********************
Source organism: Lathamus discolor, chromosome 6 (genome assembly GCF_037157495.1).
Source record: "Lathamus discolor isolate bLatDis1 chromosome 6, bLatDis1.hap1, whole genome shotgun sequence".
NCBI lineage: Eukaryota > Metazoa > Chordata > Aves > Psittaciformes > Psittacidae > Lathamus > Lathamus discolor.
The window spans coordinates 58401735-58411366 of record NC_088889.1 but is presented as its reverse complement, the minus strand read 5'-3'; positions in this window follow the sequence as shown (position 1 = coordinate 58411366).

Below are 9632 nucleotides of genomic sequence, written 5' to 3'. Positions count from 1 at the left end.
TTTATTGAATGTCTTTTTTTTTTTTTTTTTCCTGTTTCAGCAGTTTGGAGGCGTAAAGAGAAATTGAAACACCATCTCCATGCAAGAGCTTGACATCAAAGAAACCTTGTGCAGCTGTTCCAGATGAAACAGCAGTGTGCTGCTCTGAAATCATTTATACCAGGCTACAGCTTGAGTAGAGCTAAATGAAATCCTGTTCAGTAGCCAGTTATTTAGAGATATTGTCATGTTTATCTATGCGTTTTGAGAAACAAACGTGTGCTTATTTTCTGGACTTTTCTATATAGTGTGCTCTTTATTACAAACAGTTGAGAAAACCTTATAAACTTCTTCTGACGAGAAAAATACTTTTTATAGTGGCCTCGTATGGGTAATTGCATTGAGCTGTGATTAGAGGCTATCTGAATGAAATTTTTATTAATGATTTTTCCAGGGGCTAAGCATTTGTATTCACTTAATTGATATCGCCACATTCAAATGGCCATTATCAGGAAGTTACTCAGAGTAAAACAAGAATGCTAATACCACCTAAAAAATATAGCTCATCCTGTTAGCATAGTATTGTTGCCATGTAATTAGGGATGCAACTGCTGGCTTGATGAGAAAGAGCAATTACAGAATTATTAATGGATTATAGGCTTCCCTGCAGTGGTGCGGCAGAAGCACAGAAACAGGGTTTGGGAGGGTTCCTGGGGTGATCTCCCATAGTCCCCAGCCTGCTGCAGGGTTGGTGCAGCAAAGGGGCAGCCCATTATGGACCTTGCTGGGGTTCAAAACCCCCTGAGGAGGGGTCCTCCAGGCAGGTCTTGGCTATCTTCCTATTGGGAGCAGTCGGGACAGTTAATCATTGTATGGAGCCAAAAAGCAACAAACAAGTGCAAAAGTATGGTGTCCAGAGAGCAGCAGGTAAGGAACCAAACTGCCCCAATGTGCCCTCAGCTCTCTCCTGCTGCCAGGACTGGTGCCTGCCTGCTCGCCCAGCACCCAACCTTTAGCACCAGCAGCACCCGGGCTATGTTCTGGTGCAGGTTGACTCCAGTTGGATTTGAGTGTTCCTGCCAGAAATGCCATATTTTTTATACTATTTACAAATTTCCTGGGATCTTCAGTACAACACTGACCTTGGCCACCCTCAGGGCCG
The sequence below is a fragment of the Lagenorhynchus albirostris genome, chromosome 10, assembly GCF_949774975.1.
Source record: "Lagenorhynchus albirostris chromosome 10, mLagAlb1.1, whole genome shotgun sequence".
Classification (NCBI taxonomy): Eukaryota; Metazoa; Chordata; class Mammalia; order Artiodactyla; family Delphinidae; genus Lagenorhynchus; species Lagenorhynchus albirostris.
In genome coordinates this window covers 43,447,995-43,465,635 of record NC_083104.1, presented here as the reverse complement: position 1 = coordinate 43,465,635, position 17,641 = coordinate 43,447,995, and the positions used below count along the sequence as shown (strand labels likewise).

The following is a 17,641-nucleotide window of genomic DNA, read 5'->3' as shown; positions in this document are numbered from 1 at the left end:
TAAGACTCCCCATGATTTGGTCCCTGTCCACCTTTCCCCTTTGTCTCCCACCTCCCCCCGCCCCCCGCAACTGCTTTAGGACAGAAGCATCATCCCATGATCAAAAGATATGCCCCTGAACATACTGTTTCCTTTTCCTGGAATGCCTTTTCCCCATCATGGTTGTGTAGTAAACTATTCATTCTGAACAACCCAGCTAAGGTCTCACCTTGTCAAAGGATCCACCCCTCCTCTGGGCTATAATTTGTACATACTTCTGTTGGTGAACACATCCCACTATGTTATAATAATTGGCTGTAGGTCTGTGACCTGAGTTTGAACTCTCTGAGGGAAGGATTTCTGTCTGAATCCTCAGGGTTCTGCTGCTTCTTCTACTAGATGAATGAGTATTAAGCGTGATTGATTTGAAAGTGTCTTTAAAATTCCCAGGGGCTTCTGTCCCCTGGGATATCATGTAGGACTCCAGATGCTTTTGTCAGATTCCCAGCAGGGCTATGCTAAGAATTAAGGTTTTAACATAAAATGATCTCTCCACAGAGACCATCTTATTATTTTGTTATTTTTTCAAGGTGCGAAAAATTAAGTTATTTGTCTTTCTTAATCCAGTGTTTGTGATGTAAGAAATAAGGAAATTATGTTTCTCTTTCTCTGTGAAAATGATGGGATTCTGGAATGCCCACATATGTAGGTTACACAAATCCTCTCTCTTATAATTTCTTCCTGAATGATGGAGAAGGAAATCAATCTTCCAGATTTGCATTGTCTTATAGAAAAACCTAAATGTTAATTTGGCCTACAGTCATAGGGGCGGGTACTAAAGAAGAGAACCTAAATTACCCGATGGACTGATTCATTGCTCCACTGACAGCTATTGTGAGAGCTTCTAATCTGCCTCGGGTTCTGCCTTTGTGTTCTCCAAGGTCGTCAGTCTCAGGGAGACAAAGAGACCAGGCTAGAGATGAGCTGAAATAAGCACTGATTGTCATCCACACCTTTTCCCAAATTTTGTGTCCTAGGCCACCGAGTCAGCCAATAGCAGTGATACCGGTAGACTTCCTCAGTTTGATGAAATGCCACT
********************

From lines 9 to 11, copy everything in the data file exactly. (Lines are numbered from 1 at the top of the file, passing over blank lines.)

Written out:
Classification (NCBI taxonomy): Eukaryota; Metazoa; Chordata; class Mammalia; order Artiodactyla; family Delphinidae; genus Lagenorhynchus; species Lagenorhynchus albirostris.
In genome coordinates this window covers 43,447,995-43,465,635 of record NC_083104.1, presented here as the reverse complement: position 1 = coordinate 43,465,635, position 17,641 = coordinate 43,447,995, and the positions used below count along the sequence as shown (strand labels likewise).

The following is a 17,641-nucleotide window of genomic DNA, read 5'->3' as shown; positions in this document are numbered from 1 at the left end: